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Old 09-29-2017, 03:39 PM   #1
Smedley Fingers
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Default D#dim

Does anyone actually play this chord in a song. it seems I need to break some bones to get my pinky on the D# note. I guess I'll check You Tube as Maybe there's something I'm doing wrong.


http://jguitar.com/images/chordshape...C2%2C4%2C2.png
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Old 09-29-2017, 07:49 PM   #2
PKVeazey
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Unless I needed that exact voicing, I'd play the standard Ukulele chord. The old timers call it the Ukulele chord because I has 4 notes and looks like something you'd play on a Ukulele.
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Old 09-29-2017, 08:35 PM   #3
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Yes, it isn't a voicing I would use unless absolutely essential. See how x3424x sounds, or xx4545. Those are two moveable dim7 shapes I use most often.
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Old 09-30-2017, 02:52 PM   #4
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You don't need to finger the first D# on the 4th string since it is doubled on the second string. you can bar your first finger across the first 3 strings at the second fret and finger the D# with your ring finger on the second fret.

Last edited by classicrock; 09-30-2017 at 03:07 PM.
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Old 09-30-2017, 04:04 PM   #5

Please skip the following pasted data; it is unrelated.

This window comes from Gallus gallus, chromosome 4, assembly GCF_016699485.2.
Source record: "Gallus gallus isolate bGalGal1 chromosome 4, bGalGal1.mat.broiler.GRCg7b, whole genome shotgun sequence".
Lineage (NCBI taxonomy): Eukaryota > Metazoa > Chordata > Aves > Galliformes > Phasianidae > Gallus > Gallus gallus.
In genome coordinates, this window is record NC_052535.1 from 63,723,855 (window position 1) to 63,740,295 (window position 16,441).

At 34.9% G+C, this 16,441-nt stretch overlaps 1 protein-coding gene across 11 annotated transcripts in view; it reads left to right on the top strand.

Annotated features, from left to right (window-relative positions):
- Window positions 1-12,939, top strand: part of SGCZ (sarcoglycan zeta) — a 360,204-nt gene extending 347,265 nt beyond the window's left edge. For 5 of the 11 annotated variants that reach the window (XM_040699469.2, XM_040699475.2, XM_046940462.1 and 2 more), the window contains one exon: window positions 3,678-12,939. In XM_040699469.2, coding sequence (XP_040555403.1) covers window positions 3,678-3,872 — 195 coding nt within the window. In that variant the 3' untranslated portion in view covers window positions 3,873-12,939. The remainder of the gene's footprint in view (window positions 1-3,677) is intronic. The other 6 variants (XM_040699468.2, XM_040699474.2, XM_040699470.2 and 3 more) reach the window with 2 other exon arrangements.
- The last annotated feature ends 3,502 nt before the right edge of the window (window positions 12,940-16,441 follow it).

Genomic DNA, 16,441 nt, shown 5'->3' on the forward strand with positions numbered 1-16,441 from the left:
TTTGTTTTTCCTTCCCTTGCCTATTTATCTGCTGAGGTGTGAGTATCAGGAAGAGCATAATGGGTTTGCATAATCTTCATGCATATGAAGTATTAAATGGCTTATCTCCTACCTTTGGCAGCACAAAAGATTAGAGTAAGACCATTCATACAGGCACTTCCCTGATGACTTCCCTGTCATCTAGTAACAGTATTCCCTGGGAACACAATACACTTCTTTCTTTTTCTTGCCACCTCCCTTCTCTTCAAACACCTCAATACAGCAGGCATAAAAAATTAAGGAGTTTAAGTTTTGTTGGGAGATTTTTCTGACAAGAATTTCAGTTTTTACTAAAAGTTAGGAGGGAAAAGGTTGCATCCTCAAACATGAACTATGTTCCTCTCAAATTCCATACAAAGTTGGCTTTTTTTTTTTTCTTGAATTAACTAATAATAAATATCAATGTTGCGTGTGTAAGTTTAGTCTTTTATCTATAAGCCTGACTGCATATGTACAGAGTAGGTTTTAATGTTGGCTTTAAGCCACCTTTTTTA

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Quote:
Originally Posted by Smedley Fingers View Post
Does anyone actually play this chord in a song. it seems I need to break some bones to get my pinky on the D# note. I guess I'll check You Tube as Maybe there's something I'm doing wrong.


http://jguitar.com/images/chordshape...C2%2C4%2C2.png


I don't find that shape difficult, but I doubt I'd ever use it.

Move everything up to the 6th fret and over a string for a more manageable version:

x6787x


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Old 09-30-2017, 04:37 PM   #6
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Will this work?
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File Type: png Eb dim.png (1.2 KB, 2 views)
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Old 09-30-2017, 06:40 PM   #7
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Quote:
Originally Posted by Smedley Fingers View Post
Does anyone actually play this chord in a song.
Almost certainly not. Forget it!

It's important to distinguish three types of diminished chords:

1. Dim triad. This is the kind shown in your diagram, consisting of root, b3 b5 (with one note doubled in that shape). Nobody EVER uses this chord. Except maybe as a reduced version of one of the following*:

2. Dim7, aka "full diminished". This adds a bb7 ("diminished 7th") to the dim triad, and what is usually meant when you see a plain "dim" symbol in a chord chart (because the triad is so rare). This is the chord referred to by Tony Done and Hi Hat above.
D#dim7 = x-x-1-2-1-2. (or 4-5-4-5, 7-8-7-8, 10-11-10-11, etc, because the structure is symmetrical - 3 frets up produce the same 4 notes in a different order.)
The middle 4 string shape is x-3-4-2-4-x, x-6-7-5-7-x, 9-10-8-10-, etc.

3. m7b5, aka "half-diminished". This adds a b7 (minor 7th) to the dim triad.
Easiest shapes for D#m7b5 = x-x-1-2-2-2, or x-6-7-6-7-x

*A dim triad is also a rootless dom7, which might be useful to know. So D#dim (triad only) is B7 without the B. Still, B7 is normally easier to play than D#dim (and sounds better), so you wouldn't normally choose the latter in preference. But sometimes jazz players will choose D#dim7 in place of B7b9. If you're not a wannabe jazz player... ignore this paragraph.

Last edited by JonR; 09-30-2017 at 06:50 PM.
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